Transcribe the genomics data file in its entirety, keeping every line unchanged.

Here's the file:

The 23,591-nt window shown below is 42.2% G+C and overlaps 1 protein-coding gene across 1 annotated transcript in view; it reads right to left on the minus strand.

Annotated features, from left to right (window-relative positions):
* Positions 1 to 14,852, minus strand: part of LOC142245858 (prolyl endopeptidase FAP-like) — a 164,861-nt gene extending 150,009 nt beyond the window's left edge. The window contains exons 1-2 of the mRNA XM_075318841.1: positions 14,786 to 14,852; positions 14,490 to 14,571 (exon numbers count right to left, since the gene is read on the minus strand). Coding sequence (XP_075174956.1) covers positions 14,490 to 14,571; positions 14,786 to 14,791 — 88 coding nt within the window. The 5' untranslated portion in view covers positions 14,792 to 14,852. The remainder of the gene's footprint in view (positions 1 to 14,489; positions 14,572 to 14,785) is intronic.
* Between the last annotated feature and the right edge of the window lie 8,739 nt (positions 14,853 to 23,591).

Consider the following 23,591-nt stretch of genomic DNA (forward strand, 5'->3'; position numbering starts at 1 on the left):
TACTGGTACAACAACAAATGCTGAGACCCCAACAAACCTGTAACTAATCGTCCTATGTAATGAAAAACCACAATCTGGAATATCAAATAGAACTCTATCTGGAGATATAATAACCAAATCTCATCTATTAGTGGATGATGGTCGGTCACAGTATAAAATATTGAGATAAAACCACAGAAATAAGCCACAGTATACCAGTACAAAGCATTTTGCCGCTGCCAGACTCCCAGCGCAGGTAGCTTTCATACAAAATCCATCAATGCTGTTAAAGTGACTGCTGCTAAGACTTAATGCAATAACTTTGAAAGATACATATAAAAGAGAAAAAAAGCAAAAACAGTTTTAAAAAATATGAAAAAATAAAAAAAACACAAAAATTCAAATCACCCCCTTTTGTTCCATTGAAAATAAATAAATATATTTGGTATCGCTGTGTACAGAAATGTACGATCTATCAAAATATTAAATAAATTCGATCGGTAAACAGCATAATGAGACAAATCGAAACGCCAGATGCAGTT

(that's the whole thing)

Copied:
The 23,591-nt window shown below is 42.2% G+C and overlaps 1 protein-coding gene across 1 annotated transcript in view; it reads right to left on the minus strand.

Annotated features, from left to right (window-relative positions):
* Positions 1 to 14,852, minus strand: part of LOC142245858 (prolyl endopeptidase FAP-like) — a 164,861-nt gene extending 150,009 nt beyond the window's left edge. The window contains exons 1-2 of the mRNA XM_075318841.1: positions 14,786 to 14,852; positions 14,490 to 14,571 (exon numbers count right to left, since the gene is read on the minus strand). Coding sequence (XP_075174956.1) covers positions 14,490 to 14,571; positions 14,786 to 14,791 — 88 coding nt within the window. The 5' untranslated portion in view covers positions 14,792 to 14,852. The remainder of the gene's footprint in view (positions 1 to 14,489; positions 14,572 to 14,785) is intronic.
* Between the last annotated feature and the right edge of the window lie 8,739 nt (positions 14,853 to 23,591).

Consider the following 23,591-nt stretch of genomic DNA (forward strand, 5'->3'; position numbering starts at 1 on the left):
TACTGGTACAACAACAAATGCTGAGACCCCAACAAACCTGTAACTAATCGTCCTATGTAATGAAAAACCACAATCTGGAATATCAAATAGAACTCTATCTGGAGATATAATAACCAAATCTCATCTATTAGTGGATGATGGTCGGTCACAGTATAAAATATTGAGATAAAACCACAGAAATAAGCCACAGTATACCAGTACAAAGCATTTTGCCGCTGCCAGACTCCCAGCGCAGGTAGCTTTCATACAAAATCCATCAATGCTGTTAAAGTGACTGCTGCTAAGACTTAATGCAATAACTTTGAAAGATACATATAAAAGAGAAAAAAAGCAAAAACAGTTTTAAAAAATATGAAAAAATAAAAAAAACACAAAAATTCAAATCACCCCCTTTTGTTCCATTGAAAATAAATAAATATATTTGGTATCGCTGTGTACAGAAATGTACGATCTATCAAAATATTAAATAAATTCGATCGGTAAACAGCATAATGAGACAAATCGAAACGCCAGATGCAGTT